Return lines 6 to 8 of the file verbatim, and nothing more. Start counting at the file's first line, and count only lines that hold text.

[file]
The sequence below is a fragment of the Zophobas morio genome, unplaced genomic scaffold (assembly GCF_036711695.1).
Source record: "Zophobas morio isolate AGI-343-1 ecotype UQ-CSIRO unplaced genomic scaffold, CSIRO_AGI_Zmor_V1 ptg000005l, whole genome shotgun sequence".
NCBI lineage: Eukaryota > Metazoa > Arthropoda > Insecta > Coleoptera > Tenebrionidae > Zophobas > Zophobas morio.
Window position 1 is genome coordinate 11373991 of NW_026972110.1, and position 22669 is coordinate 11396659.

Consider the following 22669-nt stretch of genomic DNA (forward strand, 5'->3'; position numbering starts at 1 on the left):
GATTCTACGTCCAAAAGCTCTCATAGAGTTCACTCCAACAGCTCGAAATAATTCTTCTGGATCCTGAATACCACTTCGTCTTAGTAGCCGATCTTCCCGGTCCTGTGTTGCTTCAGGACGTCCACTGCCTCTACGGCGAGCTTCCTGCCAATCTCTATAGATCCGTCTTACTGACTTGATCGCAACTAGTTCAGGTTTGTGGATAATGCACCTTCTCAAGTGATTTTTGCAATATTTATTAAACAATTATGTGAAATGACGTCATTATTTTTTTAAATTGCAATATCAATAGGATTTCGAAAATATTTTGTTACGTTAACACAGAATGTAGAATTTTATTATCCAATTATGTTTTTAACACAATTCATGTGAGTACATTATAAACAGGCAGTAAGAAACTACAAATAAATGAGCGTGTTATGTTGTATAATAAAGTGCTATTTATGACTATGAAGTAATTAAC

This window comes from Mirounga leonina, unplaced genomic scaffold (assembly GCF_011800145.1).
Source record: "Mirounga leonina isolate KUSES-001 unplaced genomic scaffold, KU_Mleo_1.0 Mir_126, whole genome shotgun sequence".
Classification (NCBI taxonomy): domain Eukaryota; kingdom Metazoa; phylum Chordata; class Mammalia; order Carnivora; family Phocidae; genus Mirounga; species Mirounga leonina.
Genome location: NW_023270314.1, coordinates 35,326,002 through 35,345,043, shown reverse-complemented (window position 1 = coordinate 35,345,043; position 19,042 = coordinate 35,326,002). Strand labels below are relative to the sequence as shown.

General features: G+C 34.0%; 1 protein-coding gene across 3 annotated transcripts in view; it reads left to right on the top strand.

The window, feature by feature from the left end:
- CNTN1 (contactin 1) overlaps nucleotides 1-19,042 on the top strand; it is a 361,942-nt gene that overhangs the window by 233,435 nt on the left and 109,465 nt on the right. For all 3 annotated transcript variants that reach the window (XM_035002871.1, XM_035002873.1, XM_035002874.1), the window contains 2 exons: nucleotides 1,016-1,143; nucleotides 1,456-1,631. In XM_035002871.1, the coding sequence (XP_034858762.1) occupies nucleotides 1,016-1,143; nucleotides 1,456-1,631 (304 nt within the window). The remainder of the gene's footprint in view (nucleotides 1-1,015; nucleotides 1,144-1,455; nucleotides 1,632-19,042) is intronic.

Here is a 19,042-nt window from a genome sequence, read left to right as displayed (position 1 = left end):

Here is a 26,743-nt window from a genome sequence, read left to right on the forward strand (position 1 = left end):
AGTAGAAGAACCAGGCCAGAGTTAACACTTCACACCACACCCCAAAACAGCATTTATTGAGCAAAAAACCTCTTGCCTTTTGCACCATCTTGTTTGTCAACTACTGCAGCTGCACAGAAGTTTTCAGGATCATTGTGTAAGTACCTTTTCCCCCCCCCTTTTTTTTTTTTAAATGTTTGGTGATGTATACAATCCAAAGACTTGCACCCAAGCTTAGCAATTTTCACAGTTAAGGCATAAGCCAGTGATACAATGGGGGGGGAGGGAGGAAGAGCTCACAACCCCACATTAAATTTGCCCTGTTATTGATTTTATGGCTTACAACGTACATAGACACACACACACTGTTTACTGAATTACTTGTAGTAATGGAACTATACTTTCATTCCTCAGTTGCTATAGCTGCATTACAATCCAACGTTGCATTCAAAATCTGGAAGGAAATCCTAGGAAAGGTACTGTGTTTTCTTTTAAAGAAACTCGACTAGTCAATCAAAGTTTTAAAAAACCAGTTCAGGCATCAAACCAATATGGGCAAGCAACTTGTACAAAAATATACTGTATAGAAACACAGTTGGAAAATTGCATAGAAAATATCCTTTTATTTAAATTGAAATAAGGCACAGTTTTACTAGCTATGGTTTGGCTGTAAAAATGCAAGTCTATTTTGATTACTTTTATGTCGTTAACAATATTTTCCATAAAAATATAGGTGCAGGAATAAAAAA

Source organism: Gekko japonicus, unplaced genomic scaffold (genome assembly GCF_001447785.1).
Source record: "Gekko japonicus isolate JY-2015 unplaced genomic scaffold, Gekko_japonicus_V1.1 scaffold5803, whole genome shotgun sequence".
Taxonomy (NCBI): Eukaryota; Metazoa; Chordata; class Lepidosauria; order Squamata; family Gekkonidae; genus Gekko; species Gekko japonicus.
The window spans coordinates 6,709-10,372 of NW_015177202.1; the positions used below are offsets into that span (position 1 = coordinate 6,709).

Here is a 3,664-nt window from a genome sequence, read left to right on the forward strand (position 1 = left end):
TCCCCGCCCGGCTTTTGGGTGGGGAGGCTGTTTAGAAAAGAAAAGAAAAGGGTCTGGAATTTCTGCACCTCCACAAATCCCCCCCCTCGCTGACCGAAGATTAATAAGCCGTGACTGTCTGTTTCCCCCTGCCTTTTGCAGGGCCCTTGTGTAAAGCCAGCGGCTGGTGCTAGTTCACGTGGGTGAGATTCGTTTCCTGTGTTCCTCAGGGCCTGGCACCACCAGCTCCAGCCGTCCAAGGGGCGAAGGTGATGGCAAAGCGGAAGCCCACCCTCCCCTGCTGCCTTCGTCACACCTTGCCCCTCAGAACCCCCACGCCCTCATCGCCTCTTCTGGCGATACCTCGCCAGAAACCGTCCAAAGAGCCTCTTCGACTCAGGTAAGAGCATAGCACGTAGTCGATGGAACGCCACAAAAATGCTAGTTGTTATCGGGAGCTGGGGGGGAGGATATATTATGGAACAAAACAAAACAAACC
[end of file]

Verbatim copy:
GATTCTACGTCCAAAAGCTCTCATAGAGTTCACTCCAACAGCTCGAAATAATTCTTCTGGATCCTGAATACCACTTCGTCTTAGTAGCCGATCTTCCCGGTCCTGTGTTGCTTCAGGACGTCCACTGCCTCTACGGCGAGCTTCCTGCCAATCTCTATAGATCCGTCTTACTGACTTGATCGCAACTAGTTCAGGTTTGTGGATAATGCACCTTCTCAAGTGATTTTTGCAATATTTATTAAACAATTATGTGAAATGACGTCATTATTTTTTTAAATTGCAATATCAATAGGATTTCGAAAATATTTTGTTACGTTAACACAGAATGTAGAATTTTATTATCCAATTATGTTTTTAACACAATTCATGTGAGTACATTATAAACAGGCAGTAAGAAACTACAAATAAATGAGCGTGTTATGTTGTATAATAAAGTGCTATTTATGACTATGAAGTAATTAAC

This window comes from Mirounga leonina, unplaced genomic scaffold (assembly GCF_011800145.1).
Source record: "Mirounga leonina isolate KUSES-001 unplaced genomic scaffold, KU_Mleo_1.0 Mir_126, whole genome shotgun sequence".